WASHINGTON, DC – Among the 72 posters, lectures, and mini-symposia given by University of Pennsylvania researchers at the ASCB annual meeting are talks that present new research findings on the molecular workings of several types of diseases.
The 47th annual meeting of the American Society of Cell Biology takes place on December 1-5, 2007 in Washington, D.C.
Some highlights are:
Huntington's Disease: A new role has been discovered for huntingtin (Htt), the defective protein in Huntington's Disease. Htt is crucial for the movement of packets inside cells that recycle and transport important molecules. Disruption of this movement by mutant Htt may help explain the nerve degeneration seen in Huntington's disease. These findings are presented by J. P. Caviston and E. L. F. Holzbaur of the Department of Physiology. (#2091, Poster 12/4)
Lou Gehrig's Disease (ALS): Nerve degeneration diseases such as ALS may be caused by disruption of molecular signaling, a normal process that involves transport of critical signal molecules from the nerve synapse into the nerve cell body. The study was conducted by E. Perlson, J. Ross, K. Wallace, R. Dixit, G. Jeong, R. Kalb, and E. L. Holzbaur of the Department of Physiology. (#1659, Poster, 12/4)
Muscular Dystrophies (MD): Some MDs are caused by the failure of muscle cells to adhere to a structural scaffold so that they can withstand cell-generated tension. Paxillin, a protein that is more abundant in some muscular dystrophies, may cause the dystrophic cells to be overly tense. This study was conducted by M. Tewari, S. Sen, A. Engler, M. Zad, and D. E. Discher of the School of Arts and Sciences, P. Acousta and H. L. Sweeney of the Pennsylvania Muscle Institute and Department of Physiology, and E. Barton of the Dental School. (#1389, Poster, 12/3)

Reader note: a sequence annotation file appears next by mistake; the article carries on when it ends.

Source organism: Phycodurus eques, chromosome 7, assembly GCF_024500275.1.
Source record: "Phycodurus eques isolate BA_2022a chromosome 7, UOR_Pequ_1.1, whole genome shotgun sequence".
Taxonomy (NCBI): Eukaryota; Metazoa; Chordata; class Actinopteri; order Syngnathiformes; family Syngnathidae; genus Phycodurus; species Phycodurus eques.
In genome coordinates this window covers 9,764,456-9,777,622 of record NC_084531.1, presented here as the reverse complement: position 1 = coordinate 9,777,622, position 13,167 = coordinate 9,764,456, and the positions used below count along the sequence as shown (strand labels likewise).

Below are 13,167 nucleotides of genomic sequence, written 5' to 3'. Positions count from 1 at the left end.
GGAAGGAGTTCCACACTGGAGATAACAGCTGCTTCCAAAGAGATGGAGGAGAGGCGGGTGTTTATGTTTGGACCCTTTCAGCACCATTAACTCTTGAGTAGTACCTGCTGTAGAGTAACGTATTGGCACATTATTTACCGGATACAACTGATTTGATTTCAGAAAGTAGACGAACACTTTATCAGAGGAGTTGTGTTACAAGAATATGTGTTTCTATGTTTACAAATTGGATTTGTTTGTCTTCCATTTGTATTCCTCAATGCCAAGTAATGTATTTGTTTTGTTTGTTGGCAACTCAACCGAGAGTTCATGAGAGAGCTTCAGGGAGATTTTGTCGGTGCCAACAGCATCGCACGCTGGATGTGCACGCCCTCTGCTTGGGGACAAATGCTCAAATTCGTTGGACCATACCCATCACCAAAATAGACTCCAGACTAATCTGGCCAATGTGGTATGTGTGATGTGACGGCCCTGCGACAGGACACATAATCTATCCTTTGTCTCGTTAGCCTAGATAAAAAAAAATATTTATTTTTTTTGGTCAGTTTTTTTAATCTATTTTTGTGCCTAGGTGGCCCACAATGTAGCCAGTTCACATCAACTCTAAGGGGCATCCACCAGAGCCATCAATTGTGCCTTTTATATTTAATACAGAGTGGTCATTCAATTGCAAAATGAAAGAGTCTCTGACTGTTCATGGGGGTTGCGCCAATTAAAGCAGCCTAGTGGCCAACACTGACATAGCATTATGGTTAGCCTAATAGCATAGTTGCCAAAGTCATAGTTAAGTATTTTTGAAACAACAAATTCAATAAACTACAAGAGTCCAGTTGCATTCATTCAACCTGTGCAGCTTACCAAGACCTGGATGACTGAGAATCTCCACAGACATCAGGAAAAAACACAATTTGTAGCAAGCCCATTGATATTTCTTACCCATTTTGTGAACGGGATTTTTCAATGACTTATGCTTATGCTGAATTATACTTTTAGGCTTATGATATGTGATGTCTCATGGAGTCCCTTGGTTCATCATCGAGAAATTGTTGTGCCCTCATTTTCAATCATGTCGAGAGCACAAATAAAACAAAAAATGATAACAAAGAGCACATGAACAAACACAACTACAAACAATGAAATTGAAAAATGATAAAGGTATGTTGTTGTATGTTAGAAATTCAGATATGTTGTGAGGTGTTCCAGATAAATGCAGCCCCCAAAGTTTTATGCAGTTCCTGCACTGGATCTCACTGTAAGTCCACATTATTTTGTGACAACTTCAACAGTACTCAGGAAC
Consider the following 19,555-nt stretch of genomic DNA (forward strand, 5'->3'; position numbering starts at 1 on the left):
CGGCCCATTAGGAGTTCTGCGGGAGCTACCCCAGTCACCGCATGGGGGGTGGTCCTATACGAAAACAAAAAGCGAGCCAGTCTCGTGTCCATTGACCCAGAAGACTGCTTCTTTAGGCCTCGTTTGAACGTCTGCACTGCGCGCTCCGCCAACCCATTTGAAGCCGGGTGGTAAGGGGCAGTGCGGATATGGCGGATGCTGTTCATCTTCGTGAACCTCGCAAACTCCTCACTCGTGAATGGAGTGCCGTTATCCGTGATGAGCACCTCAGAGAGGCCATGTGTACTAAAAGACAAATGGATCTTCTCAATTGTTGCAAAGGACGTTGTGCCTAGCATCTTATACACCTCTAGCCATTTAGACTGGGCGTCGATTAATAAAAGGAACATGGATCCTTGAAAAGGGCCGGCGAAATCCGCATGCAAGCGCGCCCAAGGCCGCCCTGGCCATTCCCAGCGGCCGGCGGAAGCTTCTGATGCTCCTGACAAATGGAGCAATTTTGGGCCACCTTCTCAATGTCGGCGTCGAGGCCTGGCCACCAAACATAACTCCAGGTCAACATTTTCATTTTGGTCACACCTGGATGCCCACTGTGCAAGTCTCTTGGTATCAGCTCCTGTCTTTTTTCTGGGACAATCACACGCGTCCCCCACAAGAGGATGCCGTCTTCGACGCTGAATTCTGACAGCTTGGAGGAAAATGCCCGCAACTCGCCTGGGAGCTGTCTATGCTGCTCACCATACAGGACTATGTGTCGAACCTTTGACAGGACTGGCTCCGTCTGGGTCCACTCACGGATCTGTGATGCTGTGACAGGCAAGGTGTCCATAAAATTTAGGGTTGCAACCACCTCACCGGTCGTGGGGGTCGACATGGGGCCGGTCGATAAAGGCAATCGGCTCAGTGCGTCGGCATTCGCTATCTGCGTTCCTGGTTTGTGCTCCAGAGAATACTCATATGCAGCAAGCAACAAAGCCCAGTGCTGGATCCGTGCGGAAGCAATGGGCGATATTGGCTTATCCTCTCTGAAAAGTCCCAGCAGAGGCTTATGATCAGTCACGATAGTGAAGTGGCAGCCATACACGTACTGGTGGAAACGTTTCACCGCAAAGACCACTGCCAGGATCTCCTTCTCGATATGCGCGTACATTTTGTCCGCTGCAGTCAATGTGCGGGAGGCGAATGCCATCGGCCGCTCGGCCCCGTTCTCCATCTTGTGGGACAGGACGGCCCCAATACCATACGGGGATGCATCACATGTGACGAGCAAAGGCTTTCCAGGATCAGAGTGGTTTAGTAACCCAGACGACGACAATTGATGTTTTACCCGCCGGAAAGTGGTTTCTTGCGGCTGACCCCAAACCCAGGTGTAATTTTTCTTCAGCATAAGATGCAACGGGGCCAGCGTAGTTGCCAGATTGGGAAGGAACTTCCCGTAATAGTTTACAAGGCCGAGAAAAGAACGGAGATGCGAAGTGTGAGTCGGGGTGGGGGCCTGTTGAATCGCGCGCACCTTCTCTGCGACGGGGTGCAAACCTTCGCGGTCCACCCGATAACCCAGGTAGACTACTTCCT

Cancer: An enzyme required for normal growth and development, called ATE1, may be a tumor suppressor. Cells from mice that had the ATE1 gene knocked out were able to cause tumors when transplanted into normal mice. This finding is presented by R. R. Rai and A. Kashina of the Animal Biology Department. (#1533, Poster, 12/3)
Cancer: A protein called Rap1 is involved in tumor cell migration. It is located in cell motile “feet,” and is over-expressed in surgical specimens of infiltrating cancers of the breast. This study was conducted by W. S. Y. Lee and N. Kushnir of the Department of Microbiology, D. K. Furstenau and M. J. L. Dela Cruz of the Department of Surgery, and M. A. Guvakova of both departments. (#398, Poster, 12/2)
Editor’s Note: Use presentation number and date listed after each entry to locate the Penn talks for your meeting itinerary.
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Penn Medicine is one of the world's leading academic medical centers, dedicated to the related missions of medical education, biomedical research, and excellence in patient care. Penn Medicine consists of the Raymond and Ruth Perelman School of Medicine at the University of Pennsylvania (founded in 1765 as the nation's first medical school) and the University of Pennsylvania Health System, which together form a $5.3 billion enterprise.
The Perelman School of Medicine has been ranked among the top five medical schools in the United States for the past 18 years, according to U.S. News & World Report's survey of research-oriented medical schools. The School is consistently among the nation's top recipients of funding from the National Institutes of Health, with $373 million awarded in the 2015 fiscal year.
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